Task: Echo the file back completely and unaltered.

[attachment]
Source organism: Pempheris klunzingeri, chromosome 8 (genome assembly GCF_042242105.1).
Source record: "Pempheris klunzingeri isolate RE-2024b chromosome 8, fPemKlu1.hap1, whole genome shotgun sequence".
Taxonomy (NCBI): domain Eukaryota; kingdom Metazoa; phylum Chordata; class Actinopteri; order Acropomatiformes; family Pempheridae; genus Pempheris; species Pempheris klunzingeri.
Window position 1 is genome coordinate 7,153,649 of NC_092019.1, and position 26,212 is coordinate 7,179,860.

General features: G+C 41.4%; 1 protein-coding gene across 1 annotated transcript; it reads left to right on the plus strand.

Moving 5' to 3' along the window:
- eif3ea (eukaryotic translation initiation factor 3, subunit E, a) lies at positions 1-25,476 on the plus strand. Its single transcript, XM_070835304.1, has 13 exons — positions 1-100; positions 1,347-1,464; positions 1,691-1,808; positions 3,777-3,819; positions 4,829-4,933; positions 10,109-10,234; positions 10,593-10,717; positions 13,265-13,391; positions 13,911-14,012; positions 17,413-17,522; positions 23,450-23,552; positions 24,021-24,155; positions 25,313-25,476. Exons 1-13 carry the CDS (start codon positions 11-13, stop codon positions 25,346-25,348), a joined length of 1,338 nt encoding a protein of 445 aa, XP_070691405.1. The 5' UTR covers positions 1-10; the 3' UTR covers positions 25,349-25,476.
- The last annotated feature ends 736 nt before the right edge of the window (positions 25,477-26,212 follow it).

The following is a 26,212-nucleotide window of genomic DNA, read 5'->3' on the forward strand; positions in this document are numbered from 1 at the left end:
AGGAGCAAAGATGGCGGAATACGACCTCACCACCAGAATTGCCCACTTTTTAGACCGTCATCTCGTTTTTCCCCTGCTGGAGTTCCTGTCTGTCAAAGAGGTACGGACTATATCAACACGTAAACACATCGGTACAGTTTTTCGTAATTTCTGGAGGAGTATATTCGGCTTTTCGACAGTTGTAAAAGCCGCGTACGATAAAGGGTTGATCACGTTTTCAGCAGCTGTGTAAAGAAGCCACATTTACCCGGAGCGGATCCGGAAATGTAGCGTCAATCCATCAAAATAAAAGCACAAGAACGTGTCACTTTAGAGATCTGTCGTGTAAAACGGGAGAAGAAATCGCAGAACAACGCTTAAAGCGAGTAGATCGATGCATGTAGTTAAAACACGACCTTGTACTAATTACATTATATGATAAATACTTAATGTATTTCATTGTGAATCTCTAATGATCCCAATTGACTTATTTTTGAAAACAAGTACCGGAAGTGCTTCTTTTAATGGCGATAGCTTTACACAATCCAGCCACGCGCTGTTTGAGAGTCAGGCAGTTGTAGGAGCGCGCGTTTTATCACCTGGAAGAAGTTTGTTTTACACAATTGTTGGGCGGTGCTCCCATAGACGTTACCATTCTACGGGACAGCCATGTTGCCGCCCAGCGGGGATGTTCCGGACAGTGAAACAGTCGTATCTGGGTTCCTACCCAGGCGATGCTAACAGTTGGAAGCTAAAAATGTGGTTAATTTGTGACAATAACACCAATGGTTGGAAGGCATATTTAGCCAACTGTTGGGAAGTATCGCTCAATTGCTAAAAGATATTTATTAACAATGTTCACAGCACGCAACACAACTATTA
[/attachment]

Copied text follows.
Source organism: Pempheris klunzingeri, chromosome 8 (genome assembly GCF_042242105.1).
Source record: "Pempheris klunzingeri isolate RE-2024b chromosome 8, fPemKlu1.hap1, whole genome shotgun sequence".
Taxonomy (NCBI): domain Eukaryota; kingdom Metazoa; phylum Chordata; class Actinopteri; order Acropomatiformes; family Pempheridae; genus Pempheris; species Pempheris klunzingeri.
Window position 1 is genome coordinate 7,153,649 of NC_092019.1, and position 26,212 is coordinate 7,179,860.

General features: G+C 41.4%; 1 protein-coding gene across 1 annotated transcript; it reads left to right on the plus strand.

Moving 5' to 3' along the window:
- eif3ea (eukaryotic translation initiation factor 3, subunit E, a) lies at positions 1-25,476 on the plus strand. Its single transcript, XM_070835304.1, has 13 exons — positions 1-100; positions 1,347-1,464; positions 1,691-1,808; positions 3,777-3,819; positions 4,829-4,933; positions 10,109-10,234; positions 10,593-10,717; positions 13,265-13,391; positions 13,911-14,012; positions 17,413-17,522; positions 23,450-23,552; positions 24,021-24,155; positions 25,313-25,476. Exons 1-13 carry the CDS (start codon positions 11-13, stop codon positions 25,346-25,348), a joined length of 1,338 nt encoding a protein of 445 aa, XP_070691405.1. The 5' UTR covers positions 1-10; the 3' UTR covers positions 25,349-25,476.
- The last annotated feature ends 736 nt before the right edge of the window (positions 25,477-26,212 follow it).

The following is a 26,212-nucleotide window of genomic DNA, read 5'->3' on the forward strand; positions in this document are numbered from 1 at the left end:
AGGAGCAAAGATGGCGGAATACGACCTCACCACCAGAATTGCCCACTTTTTAGACCGTCATCTCGTTTTTCCCCTGCTGGAGTTCCTGTCTGTCAAAGAGGTACGGACTATATCAACACGTAAACACATCGGTACAGTTTTTCGTAATTTCTGGAGGAGTATATTCGGCTTTTCGACAGTTGTAAAAGCCGCGTACGATAAAGGGTTGATCACGTTTTCAGCAGCTGTGTAAAGAAGCCACATTTACCCGGAGCGGATCCGGAAATGTAGCGTCAATCCATCAAAATAAAAGCACAAGAACGTGTCACTTTAGAGATCTGTCGTGTAAAACGGGAGAAGAAATCGCAGAACAACGCTTAAAGCGAGTAGATCGATGCATGTAGTTAAAACACGACCTTGTACTAATTACATTATATGATAAATACTTAATGTATTTCATTGTGAATCTCTAATGATCCCAATTGACTTATTTTTGAAAACAAGTACCGGAAGTGCTTCTTTTAATGGCGATAGCTTTACACAATCCAGCCACGCGCTGTTTGAGAGTCAGGCAGTTGTAGGAGCGCGCGTTTTATCACCTGGAAGAAGTTTGTTTTACACAATTGTTGGGCGGTGCTCCCATAGACGTTACCATTCTACGGGACAGCCATGTTGCCGCCCAGCGGGGATGTTCCGGACAGTGAAACAGTCGTATCTGGGTTCCTACCCAGGCGATGCTAACAGTTGGAAGCTAAAAATGTGGTTAATTTGTGACAATAACACCAATGGTTGGAAGGCATATTTAGCCAACTGTTGGGAAGTATCGCTCAATTGCTAAAAGATATTTATTAACAATGTTCACAGCACGCAACACAACTATTA